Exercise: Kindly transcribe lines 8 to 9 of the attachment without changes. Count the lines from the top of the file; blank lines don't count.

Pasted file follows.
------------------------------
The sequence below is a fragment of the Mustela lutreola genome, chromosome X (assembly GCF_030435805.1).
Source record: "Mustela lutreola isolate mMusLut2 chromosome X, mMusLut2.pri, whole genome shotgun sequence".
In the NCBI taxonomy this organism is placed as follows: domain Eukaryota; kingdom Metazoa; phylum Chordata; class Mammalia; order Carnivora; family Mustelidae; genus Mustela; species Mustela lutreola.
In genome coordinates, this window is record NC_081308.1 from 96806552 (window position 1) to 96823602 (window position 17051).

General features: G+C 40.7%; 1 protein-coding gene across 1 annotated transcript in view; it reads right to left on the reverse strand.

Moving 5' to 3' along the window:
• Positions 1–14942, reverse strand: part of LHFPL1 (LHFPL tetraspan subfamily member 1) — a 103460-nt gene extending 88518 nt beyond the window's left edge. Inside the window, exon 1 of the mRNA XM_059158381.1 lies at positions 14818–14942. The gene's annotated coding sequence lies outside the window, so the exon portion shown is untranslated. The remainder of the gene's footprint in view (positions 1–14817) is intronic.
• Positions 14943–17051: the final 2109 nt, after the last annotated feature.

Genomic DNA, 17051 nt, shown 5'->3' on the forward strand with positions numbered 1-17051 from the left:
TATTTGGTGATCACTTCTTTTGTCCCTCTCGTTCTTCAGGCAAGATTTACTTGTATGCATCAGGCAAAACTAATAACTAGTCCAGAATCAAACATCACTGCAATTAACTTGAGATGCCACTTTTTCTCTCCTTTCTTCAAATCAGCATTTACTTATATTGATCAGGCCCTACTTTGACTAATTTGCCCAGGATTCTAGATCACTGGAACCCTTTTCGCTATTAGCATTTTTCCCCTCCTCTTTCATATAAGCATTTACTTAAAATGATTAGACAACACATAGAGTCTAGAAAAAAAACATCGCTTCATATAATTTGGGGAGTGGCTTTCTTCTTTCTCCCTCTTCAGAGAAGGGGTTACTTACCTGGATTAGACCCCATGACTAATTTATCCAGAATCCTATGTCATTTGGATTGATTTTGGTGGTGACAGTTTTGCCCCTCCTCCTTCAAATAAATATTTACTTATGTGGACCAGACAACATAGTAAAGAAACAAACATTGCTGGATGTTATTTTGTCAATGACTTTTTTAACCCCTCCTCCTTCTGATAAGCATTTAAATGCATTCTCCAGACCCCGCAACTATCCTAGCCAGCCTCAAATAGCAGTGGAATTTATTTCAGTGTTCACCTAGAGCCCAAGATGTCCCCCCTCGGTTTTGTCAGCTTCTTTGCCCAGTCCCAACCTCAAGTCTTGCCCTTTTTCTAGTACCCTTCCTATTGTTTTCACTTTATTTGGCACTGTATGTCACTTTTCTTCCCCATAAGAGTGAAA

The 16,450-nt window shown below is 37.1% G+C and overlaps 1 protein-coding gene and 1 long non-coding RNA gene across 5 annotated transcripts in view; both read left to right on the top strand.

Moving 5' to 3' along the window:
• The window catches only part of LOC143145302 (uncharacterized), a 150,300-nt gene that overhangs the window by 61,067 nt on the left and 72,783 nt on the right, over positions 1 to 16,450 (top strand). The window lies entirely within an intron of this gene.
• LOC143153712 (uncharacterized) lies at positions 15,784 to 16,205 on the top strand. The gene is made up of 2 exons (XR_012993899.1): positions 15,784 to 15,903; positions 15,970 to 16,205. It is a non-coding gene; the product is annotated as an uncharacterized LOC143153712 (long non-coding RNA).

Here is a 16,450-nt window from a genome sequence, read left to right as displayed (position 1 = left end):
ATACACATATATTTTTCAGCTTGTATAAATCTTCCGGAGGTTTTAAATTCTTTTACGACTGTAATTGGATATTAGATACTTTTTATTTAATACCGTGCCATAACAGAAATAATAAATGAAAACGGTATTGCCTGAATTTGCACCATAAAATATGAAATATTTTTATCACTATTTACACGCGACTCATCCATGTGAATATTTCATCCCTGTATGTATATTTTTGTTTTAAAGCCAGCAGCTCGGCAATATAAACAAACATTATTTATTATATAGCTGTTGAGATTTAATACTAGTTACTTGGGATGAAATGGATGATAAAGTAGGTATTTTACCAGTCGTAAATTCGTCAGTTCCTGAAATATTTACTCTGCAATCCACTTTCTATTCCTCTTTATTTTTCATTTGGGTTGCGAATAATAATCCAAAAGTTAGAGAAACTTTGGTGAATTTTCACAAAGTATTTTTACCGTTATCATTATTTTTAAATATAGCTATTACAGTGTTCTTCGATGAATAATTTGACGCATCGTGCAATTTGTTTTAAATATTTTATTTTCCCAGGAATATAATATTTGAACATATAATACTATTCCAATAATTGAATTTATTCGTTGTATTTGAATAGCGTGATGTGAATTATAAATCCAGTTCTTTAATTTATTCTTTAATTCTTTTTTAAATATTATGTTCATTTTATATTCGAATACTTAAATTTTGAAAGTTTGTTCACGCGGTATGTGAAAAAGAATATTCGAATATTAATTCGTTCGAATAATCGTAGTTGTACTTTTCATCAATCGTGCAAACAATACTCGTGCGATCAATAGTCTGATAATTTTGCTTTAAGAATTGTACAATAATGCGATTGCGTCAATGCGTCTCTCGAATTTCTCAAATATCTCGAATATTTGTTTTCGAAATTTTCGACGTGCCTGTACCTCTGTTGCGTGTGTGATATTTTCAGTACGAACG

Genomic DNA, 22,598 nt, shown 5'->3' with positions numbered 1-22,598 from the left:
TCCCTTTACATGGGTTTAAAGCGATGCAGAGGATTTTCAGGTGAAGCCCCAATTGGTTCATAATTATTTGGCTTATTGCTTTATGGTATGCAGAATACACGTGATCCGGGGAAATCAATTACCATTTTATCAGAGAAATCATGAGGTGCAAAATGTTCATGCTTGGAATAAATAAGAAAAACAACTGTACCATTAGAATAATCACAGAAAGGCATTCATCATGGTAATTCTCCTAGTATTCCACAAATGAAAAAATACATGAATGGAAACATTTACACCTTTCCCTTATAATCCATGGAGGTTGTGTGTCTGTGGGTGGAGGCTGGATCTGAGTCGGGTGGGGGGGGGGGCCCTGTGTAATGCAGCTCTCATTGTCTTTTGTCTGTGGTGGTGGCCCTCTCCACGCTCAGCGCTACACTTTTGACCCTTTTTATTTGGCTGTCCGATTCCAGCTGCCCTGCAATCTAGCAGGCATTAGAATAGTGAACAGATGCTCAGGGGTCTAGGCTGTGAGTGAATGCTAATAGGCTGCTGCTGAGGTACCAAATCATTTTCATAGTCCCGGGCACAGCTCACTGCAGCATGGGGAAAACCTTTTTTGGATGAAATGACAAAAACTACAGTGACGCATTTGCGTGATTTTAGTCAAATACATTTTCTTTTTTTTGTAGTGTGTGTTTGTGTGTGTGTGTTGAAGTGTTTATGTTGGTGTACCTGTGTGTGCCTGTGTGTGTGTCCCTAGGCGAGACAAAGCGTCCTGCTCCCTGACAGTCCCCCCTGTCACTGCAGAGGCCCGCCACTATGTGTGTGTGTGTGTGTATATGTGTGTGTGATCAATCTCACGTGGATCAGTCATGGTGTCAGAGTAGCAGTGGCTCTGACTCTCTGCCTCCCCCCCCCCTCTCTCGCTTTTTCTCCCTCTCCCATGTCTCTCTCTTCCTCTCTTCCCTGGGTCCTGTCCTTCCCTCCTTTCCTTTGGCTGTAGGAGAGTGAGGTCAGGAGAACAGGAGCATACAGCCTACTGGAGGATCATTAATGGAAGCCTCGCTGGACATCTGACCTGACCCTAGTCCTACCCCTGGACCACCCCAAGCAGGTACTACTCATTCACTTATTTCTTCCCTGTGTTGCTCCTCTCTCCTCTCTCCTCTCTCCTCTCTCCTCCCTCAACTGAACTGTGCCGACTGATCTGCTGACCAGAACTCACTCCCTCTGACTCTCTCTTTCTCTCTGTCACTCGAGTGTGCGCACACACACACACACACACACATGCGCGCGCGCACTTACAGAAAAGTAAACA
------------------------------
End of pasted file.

• Positions 14943–17051: the final 2109 nt, after the last annotated feature.

Genomic DNA, 17051 nt, shown 5'->3' on the forward strand with positions numbered 1-17051 from the left: